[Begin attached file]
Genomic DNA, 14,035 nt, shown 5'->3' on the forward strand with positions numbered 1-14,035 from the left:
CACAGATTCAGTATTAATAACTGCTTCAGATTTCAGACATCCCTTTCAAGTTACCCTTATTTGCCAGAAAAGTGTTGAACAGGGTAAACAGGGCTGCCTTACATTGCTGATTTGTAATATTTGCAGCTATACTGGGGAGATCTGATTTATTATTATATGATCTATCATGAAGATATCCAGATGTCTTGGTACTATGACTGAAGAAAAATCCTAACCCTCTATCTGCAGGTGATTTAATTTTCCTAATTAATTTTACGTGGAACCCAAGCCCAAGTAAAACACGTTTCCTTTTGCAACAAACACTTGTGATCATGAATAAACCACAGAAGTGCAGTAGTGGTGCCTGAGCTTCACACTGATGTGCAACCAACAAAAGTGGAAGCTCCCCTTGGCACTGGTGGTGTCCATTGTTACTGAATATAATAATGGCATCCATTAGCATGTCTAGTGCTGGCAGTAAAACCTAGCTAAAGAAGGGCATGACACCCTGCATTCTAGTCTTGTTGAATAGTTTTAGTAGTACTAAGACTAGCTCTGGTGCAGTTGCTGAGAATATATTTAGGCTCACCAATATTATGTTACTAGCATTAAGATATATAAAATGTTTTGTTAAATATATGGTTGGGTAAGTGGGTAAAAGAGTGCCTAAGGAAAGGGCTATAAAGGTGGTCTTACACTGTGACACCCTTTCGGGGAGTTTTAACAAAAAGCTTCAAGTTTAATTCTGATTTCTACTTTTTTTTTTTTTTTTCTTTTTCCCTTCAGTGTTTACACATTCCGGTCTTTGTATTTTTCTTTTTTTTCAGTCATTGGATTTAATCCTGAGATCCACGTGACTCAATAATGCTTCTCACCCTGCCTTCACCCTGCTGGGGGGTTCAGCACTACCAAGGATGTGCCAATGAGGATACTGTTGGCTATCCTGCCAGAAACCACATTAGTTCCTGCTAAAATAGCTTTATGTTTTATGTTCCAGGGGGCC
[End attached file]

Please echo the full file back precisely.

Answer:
Genomic DNA, 14,035 nt, shown 5'->3' on the forward strand with positions numbered 1-14,035 from the left:
CACAGATTCAGTATTAATAACTGCTTCAGATTTCAGACATCCCTTTCAAGTTACCCTTATTTGCCAGAAAAGTGTTGAACAGGGTAAACAGGGCTGCCTTACATTGCTGATTTGTAATATTTGCAGCTATACTGGGGAGATCTGATTTATTATTATATGATCTATCATGAAGATATCCAGATGTCTTGGTACTATGACTGAAGAAAAATCCTAACCCTCTATCTGCAGGTGATTTAATTTTCCTAATTAATTTTACGTGGAACCCAAGCCCAAGTAAAACACGTTTCCTTTTGCAACAAACACTTGTGATCATGAATAAACCACAGAAGTGCAGTAGTGGTGCCTGAGCTTCACACTGATGTGCAACCAACAAAAGTGGAAGCTCCCCTTGGCACTGGTGGTGTCCATTGTTACTGAATATAATAATGGCATCCATTAGCATGTCTAGTGCTGGCAGTAAAACCTAGCTAAAGAAGGGCATGACACCCTGCATTCTAGTCTTGTTGAATAGTTTTAGTAGTACTAAGACTAGCTCTGGTGCAGTTGCTGAGAATATATTTAGGCTCACCAATATTATGTTACTAGCATTAAGATATATAAAATGTTTTGTTAAATATATGGTTGGGTAAGTGGGTAAAAGAGTGCCTAAGGAAAGGGCTATAAAGGTGGTCTTACACTGTGACACCCTTTCGGGGAGTTTTAACAAAAAGCTTCAAGTTTAATTCTGATTTCTACTTTTTTTTTTTTTTTTCTTTTTCCCTTCAGTGTTTACACATTCCGGTCTTTGTATTTTTCTTTTTTTTCAGTCATTGGATTTAATCCTGAGATCCACGTGACTCAATAATGCTTCTCACCCTGCCTTCACCCTGCTGGGGGGTTCAGCACTACCAAGGATGTGCCAATGAGGATACTGTTGGCTATCCTGCCAGAAACCACATTAGTTCCTGCTAAAATAGCTTTATGTTTTATGTTCCAGGGGGCC